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  • Tribute to Ellen Cronan Rose

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This journal lost its executive editor, Dr. Ellen Cronan Rose, to cancer on Monday, October 10, 2011. A co-editor of JML since 2002, her achievements include professorships at Dartmouth and Haverford Colleges, MIT, University of Nevada–Las Vegas and Drexel University; a Fulbright Fellowship to Cambridge University; books, papers and articles on Margaret Drabble, Doris Lessing and feminist literature — several with longtime friend and collaborator Carey Kaplan; National Women’s Studies Association Conference Committee Chair; President of the Women’s Caucus for the Modern Languages; Modern Language Association Delegate Assembly, reporting on Women in the Profession; and President of the Doris Lessing Society.

Below are the remarks of the editors, and some of Ellen’s colleagues, meditated upon ever since and now collected as a collective heartfelt personal tribute. However, all the issues she saw to press form the best tribute to her. No finer editor has JML known. — Dan O’Hara

Robert L. Caserio

I find the sense of Ellen’s loss growing, rather than diminishing. That is not surprising, of course; one never feels the fact of death immediately, especially when one is mostly at long distance from the deceased. Surely the person is still “there.” But now that I don’t receive daily e-mails from Ellen, and don’t any longer send her notes, the absence penetrates.

Everyone will comment on Ellen’s meticulous editing and her fierce assessments of essays. If she thought a writer was needlessly obscure, or intellectually and stylistically sloppy, or lacking an argument, she articulated her judgments bluntly, without false or falsifying finesse. Consequently, as a fellow editor, I could feel awed by her forthrightness, and a little scared of it, too. After all, she was unafraid of judging lapses in her fellow editors no less fiercely. But no sooner [End Page vi] than she showed how tough and uncompromising she was did she also show how generously tolerant and forgiving she was.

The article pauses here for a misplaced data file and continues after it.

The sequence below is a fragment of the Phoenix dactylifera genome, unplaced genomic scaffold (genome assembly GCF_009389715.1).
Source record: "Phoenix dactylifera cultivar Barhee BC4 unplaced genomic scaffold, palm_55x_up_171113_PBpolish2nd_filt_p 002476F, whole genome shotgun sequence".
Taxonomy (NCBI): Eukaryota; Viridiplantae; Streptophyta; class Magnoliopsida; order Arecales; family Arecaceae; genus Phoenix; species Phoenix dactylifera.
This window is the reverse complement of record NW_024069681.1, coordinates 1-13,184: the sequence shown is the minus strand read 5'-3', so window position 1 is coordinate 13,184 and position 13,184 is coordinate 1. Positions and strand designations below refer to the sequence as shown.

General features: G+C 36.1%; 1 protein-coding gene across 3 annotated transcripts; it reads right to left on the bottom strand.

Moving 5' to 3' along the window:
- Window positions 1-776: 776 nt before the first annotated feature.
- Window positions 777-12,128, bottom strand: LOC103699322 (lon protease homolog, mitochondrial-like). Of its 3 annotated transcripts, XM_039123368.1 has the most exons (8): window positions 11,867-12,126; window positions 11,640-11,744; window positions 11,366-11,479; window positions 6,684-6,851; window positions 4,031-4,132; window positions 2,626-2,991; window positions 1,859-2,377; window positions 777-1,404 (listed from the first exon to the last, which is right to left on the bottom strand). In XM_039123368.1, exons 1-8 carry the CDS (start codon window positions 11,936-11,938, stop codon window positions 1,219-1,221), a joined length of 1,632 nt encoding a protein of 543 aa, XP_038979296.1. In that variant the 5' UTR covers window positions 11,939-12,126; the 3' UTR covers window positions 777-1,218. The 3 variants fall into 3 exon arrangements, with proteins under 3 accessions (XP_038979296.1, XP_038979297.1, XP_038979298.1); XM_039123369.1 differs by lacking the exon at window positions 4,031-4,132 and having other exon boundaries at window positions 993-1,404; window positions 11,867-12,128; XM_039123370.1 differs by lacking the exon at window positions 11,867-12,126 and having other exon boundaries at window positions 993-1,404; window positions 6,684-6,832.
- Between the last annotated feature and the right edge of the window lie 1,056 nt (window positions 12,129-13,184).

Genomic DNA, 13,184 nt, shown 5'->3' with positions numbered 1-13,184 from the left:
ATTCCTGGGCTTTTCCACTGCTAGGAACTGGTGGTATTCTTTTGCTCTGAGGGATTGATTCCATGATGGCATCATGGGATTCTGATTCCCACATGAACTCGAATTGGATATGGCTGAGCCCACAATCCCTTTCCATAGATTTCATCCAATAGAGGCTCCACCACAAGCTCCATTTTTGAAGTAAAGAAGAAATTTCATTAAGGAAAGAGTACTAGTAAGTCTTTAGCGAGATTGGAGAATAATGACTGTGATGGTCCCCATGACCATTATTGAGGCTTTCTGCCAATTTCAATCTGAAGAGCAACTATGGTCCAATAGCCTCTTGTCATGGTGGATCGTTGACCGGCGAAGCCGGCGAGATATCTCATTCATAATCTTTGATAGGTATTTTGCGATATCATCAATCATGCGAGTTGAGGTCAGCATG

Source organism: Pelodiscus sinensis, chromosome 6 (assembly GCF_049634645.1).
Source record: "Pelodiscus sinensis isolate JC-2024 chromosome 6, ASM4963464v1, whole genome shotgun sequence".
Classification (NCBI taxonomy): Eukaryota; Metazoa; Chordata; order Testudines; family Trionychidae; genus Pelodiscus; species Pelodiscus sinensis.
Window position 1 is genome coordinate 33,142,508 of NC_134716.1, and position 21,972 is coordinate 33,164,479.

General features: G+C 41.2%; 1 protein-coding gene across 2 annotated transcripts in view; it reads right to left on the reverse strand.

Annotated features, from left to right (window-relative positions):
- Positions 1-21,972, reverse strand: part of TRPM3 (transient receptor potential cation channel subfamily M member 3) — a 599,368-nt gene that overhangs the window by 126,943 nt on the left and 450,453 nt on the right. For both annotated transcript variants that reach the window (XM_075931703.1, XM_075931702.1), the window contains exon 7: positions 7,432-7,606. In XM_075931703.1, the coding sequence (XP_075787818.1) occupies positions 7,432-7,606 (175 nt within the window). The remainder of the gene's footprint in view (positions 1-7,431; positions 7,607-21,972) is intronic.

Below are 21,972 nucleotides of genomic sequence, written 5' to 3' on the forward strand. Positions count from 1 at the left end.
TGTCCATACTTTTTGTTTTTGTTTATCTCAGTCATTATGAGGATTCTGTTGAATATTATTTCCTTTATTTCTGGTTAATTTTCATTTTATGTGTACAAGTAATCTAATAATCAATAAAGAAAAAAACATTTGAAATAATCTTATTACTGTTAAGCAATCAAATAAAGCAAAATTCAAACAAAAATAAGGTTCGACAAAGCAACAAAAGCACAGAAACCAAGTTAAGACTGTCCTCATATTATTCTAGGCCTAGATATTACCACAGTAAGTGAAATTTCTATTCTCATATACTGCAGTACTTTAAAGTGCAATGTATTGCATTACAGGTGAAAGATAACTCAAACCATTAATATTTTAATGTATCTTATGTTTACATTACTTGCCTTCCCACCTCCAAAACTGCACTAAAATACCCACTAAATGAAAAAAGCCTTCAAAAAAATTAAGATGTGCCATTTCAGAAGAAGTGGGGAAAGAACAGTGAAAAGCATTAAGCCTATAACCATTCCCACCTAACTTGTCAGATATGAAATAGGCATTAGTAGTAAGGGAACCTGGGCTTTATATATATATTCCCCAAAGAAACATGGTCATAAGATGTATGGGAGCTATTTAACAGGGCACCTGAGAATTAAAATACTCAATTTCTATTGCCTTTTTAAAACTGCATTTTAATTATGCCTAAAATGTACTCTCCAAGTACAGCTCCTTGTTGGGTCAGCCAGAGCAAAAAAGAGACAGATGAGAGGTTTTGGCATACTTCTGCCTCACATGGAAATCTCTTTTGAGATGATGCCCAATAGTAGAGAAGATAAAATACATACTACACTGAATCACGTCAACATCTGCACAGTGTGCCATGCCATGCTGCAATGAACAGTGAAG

What could be better, professionally and personally, than the combination of severity and openness? It all stemmed from an unwavering honesty. As a result of her retirement, she seemed to be living for the journal much of the time. But she also lived for political commitments to progressive candidates and causes; for opera; and for the Phillies. If the Phillies had gotten into the series this year, she would have hung on until it was over. I have no interest in sports, and mostly loathe the national addiction to them; but Ellen got me interested in the Phillies. Unbelievable!

I miss writing her gossip about opera. She was a board member and season ticket holder to Philadelphia’s Center City Opera Theater. Ellen liked backing underdogs, and she was more concerned with the nascent and struggling venture than with the big organizations. I think she didn’t much like the Met, because it was the big bullying business in the field.

Clearly, as her feminism suggests, she hated bullies. The last time I saw her I found out things about her history I did not know. She grew up in a town near Harrisburg named Swatara. I see signs for it on the highway that takes me back and forth to Penn State. Before this, it was just an exotic name in Wallace Stevens. She taught me how to pronounce the name correctly.

I learned too that Ellen met her first husband at Cambridge University, where she worked on her dissertation. He acquired a job at Princeton, and she went along, shelving her academic work to have children and raise them. But being a wife and a mother was not enough. She “moved on,” as they say now, to realize her own scholarship and scholarly and editorial careers, teaching everyone she met along the way how to be more finely human.

Paula Marantz Cohen

I first met Ellen Rose when we worked together at Drexel years ago. We then reconnected a decade or so ago as co-editors on JML, where she soon took on the role of Executive Editor. Ellen was an exceptional colleague. This only became clearer to me as I got to...


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